Memoirs are hot! But sometimes, they’re not.
How do you know when you should publish that sizzling memoir, or lock your possible best-seller in a vault and throw away the key? Elizabeth Kirschner, author of My Life as a Doll, is here today to share her thoughts on this very subject. Let’s see how she settled this sticky situation…
RIP: Why I Buried My Memoir
It is here, at Sea Cabin Retreat, in Kittery Point, ME where I wrote and revised my memoir, Walking With Winter, and it is here where it will remain. I have written R.I.P. on its cover and have given it, as I have other manuscripts, what I call a pet funeral.
Why, one might wonder, am I so willing to put aside work I labored over, quite literally, around the clock for months on end? Why not give the universe Walking With Water, which is about childhood abuse, mental illness, and very much as well with recovery, when I know it would help heal other trauma survivors?
The answer is simple-my memoir would devastate my large, extended family, all of whom, except for my siblings, have no clue about the abuse. Even what my siblings know is sketchy and that is the way I want it to be because with knowledge comes pain.
So why did I go undergo the marathon it took to churn out the memoir? Because, because, because when I embarked upon the project I had every intention of publishing it. I wanted that larger audience, believed fully that telling my story would help others, especially the victims of trauma, their families and caretakers.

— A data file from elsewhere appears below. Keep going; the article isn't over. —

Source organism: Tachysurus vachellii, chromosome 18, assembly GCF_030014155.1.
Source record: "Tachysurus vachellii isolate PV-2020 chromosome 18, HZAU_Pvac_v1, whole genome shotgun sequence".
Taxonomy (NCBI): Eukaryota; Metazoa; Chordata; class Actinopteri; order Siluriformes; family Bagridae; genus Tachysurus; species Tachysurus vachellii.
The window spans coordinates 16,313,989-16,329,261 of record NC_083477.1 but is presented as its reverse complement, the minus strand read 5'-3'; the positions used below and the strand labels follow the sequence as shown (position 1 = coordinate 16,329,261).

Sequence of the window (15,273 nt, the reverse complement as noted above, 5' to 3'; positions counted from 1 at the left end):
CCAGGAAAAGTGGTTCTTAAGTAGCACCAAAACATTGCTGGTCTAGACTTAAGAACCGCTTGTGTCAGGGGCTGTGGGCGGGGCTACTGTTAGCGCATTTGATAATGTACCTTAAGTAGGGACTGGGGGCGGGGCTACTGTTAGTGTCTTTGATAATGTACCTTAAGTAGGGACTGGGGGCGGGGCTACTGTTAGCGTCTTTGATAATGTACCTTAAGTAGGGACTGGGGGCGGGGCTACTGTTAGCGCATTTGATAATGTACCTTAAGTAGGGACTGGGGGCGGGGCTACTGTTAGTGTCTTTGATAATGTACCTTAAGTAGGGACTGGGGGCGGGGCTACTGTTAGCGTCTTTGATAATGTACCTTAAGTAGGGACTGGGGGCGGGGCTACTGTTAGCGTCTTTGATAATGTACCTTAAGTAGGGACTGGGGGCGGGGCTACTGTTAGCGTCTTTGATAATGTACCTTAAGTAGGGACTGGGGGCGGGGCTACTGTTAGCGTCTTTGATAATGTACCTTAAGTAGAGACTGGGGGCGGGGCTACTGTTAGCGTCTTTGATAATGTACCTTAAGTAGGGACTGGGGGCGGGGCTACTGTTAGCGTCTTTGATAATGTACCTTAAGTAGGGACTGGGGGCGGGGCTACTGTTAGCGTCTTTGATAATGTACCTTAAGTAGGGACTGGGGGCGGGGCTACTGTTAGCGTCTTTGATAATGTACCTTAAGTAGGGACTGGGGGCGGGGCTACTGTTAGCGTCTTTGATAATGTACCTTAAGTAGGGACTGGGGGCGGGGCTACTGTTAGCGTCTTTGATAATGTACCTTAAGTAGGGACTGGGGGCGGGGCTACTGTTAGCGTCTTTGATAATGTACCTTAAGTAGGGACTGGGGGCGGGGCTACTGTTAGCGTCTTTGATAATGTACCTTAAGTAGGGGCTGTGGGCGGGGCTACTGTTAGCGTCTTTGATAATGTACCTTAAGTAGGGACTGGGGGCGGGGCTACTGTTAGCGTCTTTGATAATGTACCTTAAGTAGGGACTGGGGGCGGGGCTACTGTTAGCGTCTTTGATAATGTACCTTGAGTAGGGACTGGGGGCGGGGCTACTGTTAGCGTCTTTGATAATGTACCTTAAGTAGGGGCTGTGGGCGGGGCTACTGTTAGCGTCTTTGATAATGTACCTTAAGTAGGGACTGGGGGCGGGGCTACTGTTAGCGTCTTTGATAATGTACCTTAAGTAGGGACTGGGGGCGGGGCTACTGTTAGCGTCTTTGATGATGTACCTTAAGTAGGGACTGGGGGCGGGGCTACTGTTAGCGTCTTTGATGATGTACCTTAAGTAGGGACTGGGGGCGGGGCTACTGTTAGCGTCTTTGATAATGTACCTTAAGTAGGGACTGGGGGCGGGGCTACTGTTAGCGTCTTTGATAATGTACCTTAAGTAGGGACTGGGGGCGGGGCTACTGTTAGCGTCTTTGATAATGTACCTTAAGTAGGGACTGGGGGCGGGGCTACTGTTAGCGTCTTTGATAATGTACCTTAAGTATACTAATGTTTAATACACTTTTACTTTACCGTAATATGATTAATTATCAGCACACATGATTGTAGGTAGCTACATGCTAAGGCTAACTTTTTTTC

In the end, my greatest accomplishment is not about this manuscript, but the triumph of my survival. Writing the memoir, when all is said and done, was my finishing school. It put me on a high learning curve as I meditated upon, often during long walks by the sea with my dog, the varying ways in which my experiences have impacted my life.
In short, Walking With Winter was my boot camp, and during the rigorous work of writing it I finally freed myself from the ghosts of Mother and Father who had ungodly power from the grave. It was a gift I gave myself and the experience, for me, was made complete by letting one person bear witness to it.
Together we spent two days reading the entire manuscript aloud, which was one of the most empowering things I’ve done in my life. When the last word hit space, we simultaneously hit the floor and screamed a scream which was both full of unholy horror and a halleluiah. That moment was my grande finale. It needed no applause and may the memoir and my memories rest in peace, alas, at last, but I wonder how many others have written R.I.P. on their memoir for better or worse.
I’m always impressed with the courage of those who tackle harrowing life experiences in a memoir. But here, Elizabeth gives us an option to consider. Sometimes, the writing of a memoir is enough. Thank goodness, she doesn’t feel that way about her poetry!
She’s published three collections of poetry, including Twenty Colors, Postal Routes, and Slow Risen Among the Smoke Trees with Carnegie Mellon University Press. Most recently, she’s added a fourth book of poetry, My Life as a Doll, with Autumn House Press.